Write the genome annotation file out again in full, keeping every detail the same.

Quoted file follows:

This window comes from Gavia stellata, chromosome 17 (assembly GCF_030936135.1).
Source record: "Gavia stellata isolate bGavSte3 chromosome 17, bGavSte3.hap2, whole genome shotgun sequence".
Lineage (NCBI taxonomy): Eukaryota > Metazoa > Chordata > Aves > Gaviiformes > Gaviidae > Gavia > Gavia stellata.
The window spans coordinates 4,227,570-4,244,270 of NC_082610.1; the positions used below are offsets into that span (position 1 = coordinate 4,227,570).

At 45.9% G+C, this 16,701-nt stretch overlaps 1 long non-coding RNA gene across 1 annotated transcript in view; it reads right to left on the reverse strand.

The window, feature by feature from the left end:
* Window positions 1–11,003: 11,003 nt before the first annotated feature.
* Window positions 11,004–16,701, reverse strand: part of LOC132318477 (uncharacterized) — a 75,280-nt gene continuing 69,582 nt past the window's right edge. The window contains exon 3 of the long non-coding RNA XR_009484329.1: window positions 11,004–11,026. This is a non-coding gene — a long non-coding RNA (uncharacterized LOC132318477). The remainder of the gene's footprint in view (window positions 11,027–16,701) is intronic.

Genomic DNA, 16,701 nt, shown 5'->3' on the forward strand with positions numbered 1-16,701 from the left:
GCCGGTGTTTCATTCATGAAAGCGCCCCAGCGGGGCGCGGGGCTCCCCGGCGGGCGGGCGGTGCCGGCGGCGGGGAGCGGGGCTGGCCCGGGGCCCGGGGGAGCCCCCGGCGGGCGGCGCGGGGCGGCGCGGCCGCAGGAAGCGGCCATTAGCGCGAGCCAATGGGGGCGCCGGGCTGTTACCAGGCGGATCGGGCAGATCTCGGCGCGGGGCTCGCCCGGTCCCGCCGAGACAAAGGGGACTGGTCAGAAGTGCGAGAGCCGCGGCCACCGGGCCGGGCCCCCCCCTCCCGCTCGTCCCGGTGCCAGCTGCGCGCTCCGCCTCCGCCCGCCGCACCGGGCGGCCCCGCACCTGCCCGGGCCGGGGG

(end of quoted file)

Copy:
This window comes from Gavia stellata, chromosome 17 (assembly GCF_030936135.1).
Source record: "Gavia stellata isolate bGavSte3 chromosome 17, bGavSte3.hap2, whole genome shotgun sequence".
Lineage (NCBI taxonomy): Eukaryota > Metazoa > Chordata > Aves > Gaviiformes > Gaviidae > Gavia > Gavia stellata.
The window spans coordinates 4,227,570-4,244,270 of NC_082610.1; the positions used below are offsets into that span (position 1 = coordinate 4,227,570).

At 45.9% G+C, this 16,701-nt stretch overlaps 1 long non-coding RNA gene across 1 annotated transcript in view; it reads right to left on the reverse strand.

The window, feature by feature from the left end:
* Window positions 1–11,003: 11,003 nt before the first annotated feature.
* Window positions 11,004–16,701, reverse strand: part of LOC132318477 (uncharacterized) — a 75,280-nt gene continuing 69,582 nt past the window's right edge. The window contains exon 3 of the long non-coding RNA XR_009484329.1: window positions 11,004–11,026. This is a non-coding gene — a long non-coding RNA (uncharacterized LOC132318477). The remainder of the gene's footprint in view (window positions 11,027–16,701) is intronic.

Genomic DNA, 16,701 nt, shown 5'->3' on the forward strand with positions numbered 1-16,701 from the left:
GCCGGTGTTTCATTCATGAAAGCGCCCCAGCGGGGCGCGGGGCTCCCCGGCGGGCGGGCGGTGCCGGCGGCGGGGAGCGGGGCTGGCCCGGGGCCCGGGGGAGCCCCCGGCGGGCGGCGCGGGGCGGCGCGGCCGCAGGAAGCGGCCATTAGCGCGAGCCAATGGGGGCGCCGGGCTGTTACCAGGCGGATCGGGCAGATCTCGGCGCGGGGCTCGCCCGGTCCCGCCGAGACAAAGGGGACTGGTCAGAAGTGCGAGAGCCGCGGCCACCGGGCCGGGCCCCCCCCTCCCGCTCGTCCCGGTGCCAGCTGCGCGCTCCGCCTCCGCCCGCCGCACCGGGCGGCCCCGCACCTGCCCGGGCCGGGGG